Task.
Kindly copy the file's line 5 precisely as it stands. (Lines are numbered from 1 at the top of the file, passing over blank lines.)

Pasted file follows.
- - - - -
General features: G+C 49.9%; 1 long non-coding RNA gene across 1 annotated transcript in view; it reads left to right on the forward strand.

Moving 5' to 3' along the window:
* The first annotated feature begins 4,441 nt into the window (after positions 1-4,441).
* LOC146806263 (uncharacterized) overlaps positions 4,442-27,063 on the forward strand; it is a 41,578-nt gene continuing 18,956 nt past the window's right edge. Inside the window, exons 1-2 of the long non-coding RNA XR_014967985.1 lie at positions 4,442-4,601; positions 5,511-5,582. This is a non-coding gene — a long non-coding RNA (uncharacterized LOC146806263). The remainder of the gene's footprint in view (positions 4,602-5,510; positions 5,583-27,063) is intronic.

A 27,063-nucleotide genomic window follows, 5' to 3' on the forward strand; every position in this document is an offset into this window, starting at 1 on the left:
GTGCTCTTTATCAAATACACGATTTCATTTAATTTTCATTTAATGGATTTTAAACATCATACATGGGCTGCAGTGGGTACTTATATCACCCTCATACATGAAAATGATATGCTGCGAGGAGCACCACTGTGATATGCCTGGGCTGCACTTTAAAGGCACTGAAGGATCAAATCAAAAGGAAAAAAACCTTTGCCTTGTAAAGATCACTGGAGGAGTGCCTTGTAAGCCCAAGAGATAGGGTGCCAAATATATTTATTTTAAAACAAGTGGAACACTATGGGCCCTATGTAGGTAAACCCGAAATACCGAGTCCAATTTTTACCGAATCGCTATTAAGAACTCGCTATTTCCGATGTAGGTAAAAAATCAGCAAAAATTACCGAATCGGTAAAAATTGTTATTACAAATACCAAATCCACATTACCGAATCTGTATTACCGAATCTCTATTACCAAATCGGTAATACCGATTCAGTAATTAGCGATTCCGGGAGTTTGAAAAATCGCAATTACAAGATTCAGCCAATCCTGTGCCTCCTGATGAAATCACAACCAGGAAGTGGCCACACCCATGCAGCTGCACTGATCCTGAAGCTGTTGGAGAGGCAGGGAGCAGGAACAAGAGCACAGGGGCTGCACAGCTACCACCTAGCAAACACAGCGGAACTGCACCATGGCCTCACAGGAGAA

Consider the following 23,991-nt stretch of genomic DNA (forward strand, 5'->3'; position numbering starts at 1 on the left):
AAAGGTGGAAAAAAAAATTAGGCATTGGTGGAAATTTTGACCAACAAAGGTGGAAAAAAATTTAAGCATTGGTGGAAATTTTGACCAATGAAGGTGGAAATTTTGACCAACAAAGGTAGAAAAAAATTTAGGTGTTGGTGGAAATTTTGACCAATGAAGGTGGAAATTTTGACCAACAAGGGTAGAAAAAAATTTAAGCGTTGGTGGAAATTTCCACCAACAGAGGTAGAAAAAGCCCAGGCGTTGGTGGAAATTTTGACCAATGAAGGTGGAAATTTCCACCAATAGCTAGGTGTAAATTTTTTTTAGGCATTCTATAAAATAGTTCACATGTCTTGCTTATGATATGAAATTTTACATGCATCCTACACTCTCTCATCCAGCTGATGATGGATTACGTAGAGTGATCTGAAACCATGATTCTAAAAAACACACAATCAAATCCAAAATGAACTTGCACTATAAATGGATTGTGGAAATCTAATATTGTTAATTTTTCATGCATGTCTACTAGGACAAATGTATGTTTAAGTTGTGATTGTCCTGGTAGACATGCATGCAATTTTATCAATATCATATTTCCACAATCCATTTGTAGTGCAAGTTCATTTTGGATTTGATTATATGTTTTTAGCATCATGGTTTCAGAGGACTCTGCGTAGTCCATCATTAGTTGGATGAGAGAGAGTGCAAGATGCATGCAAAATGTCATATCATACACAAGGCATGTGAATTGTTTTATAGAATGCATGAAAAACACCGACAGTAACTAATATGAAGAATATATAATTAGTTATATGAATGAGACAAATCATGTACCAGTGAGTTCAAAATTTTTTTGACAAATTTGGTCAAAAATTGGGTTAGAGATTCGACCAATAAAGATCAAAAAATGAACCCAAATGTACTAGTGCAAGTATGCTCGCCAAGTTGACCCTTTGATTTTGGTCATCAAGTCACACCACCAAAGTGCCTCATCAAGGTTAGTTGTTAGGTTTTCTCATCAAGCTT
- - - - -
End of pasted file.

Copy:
A 27,063-nucleotide genomic window follows, 5' to 3' on the forward strand; every position in this document is an offset into this window, starting at 1 on the left: